ETF strategies that are imported from the US as well may not be as relevant for Australian investors, she says.
However, some fund managers are taking a more relaxed approach to the emergence of new ETF strategies. Blackrock head of research and implementation strategy, Deborah Fuhr, recently pointed out that investors are more interested in using broad-market based ETFs as a core investment rather than new niche alternatives.
No single stock or sector would consistently outperform its peers, while holding broad-market indices would help reduce volatility and achieve competitive returns, according to Fuhr.
Securitor planning practice Kearney Group only uses ETFs for exposure to global markets.
“Generally, the international sector seems to be the one that clients have chosen to use them in,” says practice principal Paul Kearney.
It is more straightforward to gain exposure to global markets through ETFs than through managed funds, Kearney says.
Advisers would do well to take note of the way that Zenith is approaching the ETF sector. Even though the research house only launched its ETF rating capability late last year, it is taking a cautious approach to the sector.
“Some are filtered out due to concerns around issues such as product longevity, manager stability, trading strength or other key issues,” Higgins says.
Some ETFs are bound to be withdrawn because managers will be unable to sustain demand, resulting in a possible loss of capital for the investors who have invested in newer products.
“This has been an issue in all the other major markets where product evolution has outpaced demand,” Higgins says.
“Advisers don’t want to go back to their clients and say: ‘This fund that we’ve just put an allocation of your money into has just disappeared.’ Client’s don’t like that,” he says.
The rapid expansion of ETF products could be resulting in some advisers becoming too reliant on ETF products and taking over full responsibility for asset allocation.
Previously, an adviser had to choose between 25 or more fund managers on an Approved Product List before he could allocate his client’s assets, a time-consuming process.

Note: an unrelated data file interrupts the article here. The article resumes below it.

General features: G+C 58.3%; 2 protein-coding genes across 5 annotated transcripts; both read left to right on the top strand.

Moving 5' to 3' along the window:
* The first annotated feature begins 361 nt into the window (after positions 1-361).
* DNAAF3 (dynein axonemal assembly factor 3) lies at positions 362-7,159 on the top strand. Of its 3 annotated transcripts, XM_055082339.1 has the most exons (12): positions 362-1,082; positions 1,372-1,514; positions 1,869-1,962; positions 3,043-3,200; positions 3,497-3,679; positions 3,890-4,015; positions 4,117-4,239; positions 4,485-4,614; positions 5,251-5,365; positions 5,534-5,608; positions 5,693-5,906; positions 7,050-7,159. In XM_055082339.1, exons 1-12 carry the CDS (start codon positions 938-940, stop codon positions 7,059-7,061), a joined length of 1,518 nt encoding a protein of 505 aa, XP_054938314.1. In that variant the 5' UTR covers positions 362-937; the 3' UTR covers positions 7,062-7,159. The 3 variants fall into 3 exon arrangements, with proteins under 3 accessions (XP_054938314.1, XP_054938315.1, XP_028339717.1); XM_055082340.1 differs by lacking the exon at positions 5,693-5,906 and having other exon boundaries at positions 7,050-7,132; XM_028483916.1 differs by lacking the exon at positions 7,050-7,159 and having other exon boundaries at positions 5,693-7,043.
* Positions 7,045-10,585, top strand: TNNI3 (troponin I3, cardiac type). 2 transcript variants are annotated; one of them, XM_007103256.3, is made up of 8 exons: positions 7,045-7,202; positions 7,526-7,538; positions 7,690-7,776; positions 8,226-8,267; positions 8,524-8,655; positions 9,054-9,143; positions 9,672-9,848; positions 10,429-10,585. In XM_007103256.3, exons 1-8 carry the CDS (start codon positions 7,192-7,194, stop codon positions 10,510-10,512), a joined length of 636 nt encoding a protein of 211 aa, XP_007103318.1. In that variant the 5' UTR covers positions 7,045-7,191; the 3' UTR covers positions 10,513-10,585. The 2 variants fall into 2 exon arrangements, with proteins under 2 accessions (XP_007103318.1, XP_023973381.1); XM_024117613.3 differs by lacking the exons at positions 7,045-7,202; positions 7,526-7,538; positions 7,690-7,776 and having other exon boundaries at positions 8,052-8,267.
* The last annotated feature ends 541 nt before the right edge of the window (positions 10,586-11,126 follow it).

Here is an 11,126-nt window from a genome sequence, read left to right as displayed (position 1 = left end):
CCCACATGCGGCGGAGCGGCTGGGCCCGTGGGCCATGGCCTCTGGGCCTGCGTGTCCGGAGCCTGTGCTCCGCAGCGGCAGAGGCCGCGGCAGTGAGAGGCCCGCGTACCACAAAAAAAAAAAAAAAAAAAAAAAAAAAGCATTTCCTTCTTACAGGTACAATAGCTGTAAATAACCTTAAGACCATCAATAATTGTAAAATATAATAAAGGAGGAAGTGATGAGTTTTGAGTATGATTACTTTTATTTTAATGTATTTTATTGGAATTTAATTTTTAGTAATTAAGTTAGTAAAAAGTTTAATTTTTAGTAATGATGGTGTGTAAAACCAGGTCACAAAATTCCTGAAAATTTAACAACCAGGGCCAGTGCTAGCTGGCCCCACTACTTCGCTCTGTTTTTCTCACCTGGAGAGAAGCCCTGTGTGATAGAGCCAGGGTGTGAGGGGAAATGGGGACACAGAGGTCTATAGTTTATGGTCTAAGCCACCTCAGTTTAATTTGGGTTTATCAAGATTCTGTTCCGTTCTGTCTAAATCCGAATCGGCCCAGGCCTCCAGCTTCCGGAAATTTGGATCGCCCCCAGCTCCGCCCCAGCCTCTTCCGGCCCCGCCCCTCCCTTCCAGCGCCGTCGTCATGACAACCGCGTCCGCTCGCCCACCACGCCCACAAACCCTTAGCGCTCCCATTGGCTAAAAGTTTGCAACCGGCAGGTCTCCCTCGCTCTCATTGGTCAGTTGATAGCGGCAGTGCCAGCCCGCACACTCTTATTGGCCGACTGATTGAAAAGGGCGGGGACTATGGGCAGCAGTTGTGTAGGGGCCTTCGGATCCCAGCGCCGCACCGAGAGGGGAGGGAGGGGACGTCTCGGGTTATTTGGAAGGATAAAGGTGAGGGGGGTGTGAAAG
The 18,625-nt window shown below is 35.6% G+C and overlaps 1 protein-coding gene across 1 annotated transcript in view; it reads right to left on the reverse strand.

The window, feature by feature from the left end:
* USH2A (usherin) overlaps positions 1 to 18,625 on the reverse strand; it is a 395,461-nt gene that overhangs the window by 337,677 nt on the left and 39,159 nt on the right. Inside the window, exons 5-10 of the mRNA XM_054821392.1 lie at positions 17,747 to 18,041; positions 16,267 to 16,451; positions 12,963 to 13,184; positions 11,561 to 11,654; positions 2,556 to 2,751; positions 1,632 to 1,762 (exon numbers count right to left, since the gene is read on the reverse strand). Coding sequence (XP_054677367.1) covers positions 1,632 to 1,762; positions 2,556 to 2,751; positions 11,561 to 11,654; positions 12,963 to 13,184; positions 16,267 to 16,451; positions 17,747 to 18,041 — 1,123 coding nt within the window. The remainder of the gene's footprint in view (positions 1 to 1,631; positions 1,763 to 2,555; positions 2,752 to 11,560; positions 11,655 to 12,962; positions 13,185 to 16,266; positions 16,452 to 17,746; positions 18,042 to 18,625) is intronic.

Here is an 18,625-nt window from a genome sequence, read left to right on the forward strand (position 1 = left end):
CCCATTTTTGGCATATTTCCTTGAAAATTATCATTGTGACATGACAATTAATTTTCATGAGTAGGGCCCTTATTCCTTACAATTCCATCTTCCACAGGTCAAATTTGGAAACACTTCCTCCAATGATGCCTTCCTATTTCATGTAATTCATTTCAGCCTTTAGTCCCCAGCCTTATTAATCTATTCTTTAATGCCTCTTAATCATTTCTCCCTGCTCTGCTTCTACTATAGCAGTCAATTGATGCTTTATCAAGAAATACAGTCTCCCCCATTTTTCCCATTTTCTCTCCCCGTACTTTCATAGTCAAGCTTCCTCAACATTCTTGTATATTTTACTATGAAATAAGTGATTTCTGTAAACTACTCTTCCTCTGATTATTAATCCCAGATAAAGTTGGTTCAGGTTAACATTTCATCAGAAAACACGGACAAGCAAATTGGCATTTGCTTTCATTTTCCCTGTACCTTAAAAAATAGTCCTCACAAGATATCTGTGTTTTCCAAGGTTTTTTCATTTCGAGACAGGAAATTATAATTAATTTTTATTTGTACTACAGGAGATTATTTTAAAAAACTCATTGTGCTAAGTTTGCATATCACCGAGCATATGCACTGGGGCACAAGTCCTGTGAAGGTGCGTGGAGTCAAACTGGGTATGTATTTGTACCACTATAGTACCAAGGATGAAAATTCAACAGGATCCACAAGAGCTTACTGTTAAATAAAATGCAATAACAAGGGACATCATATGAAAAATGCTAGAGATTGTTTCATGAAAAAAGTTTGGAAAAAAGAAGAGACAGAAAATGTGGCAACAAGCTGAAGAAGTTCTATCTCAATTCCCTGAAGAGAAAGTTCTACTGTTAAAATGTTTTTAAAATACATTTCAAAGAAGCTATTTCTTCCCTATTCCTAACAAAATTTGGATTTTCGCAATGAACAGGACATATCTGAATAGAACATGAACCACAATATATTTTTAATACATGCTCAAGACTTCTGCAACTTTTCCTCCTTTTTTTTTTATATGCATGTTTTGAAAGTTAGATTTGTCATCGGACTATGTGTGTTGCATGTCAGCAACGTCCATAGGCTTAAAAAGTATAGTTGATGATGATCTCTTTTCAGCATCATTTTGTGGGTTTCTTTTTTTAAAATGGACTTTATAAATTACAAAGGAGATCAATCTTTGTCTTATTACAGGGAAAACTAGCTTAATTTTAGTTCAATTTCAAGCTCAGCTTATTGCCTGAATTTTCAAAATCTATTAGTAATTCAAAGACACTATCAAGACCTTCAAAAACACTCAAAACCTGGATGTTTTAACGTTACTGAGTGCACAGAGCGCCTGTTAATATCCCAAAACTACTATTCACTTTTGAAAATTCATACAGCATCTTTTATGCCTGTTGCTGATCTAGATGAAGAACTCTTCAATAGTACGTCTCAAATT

Now, the adviser can simply choose to allocate sector weights based on a few ETF products, with added bonus of lowering costs and keeping the investment decisions more under their control. It is a tempting proposition, but a dangerous one.
“Most advisers didn’t hire their planner to be a macro-economic manager, and you don’t really know how skilful these individuals are,” Morningstar global head of funds research Don Phillips said recently.
“There’s a segment of adviser who have probably gone overboard with the thrill of this new toolkit. I can see some people running amok with this, and you can do as much harm as good,” he said.
Making education a priority
That harm is exacerbated when the knowledge of the way ETFs work fails to keep pace with their development.
“There’s a lot more work the industry needs to do to help educate advisers on how they can use ETFs and where they might be appropriate for clients. That’s been a major hurdle in seeing advisers really embracing ETFs,” Skelly says.
The underlying structure of most ETFs is a managed fund, which advisers are already familiar with. However, understanding the mechanics of the way that managed fund starts to trade on the Australian Stock Exchange (ASX) is something that advisers haven’t quite grasped. Russell Investments has started educating advisers on that front.
How ETFs work, their benefits, and how they fit in a client portfolio are all questions that advisers need answered, Skelly says.
“Advisers shouldn’t be scared of ETFs. In the end, it’s just another way to access a particular type of investment strategy,” she adds.
One characteristic of an ETF that isn’t promoted as often is that the assets are held in trusts on behalf of clients, meaning the assets can’t be diverted by fund managers.
“There’s a bit of mistrust over the last couple of years with fund managers, and that mistrust has raised a lot of questions. But with ETFs, everything is held on the benefit of the end investor,” Skelly says.
Because of that the ETF sector has been able to remain largely free of trust issues surrounding investments, Skelly believes.
Zenith Investments is seeing a lot of advisers who still don’t quite understand how ETFs work and are thus hesitant to try them, despite their interest.
“A lot of people think of ETFs as a totally different investment type, they don’t necessarily translate it back to being a very passive index fund – that is, if the market tanks, you’re going to tank too,” Higgins says.
Advisers are also under the misconception that ETFs can provide extra portfolio diversification even if they are already heavily allocated to equities.
That rudimentary misunderstanding can be dangerous. It’s easy for advisers to choose the wrong ETF structure.
When inverse ETFs were introduced overseas, investors flocked to the product because its basic premise was that if the market went down by 1 per cent, the value of your ETF would go up by 1 per cent, and vice versa. Investors believed they would be able to use them to prop up their returns when markets were sliding.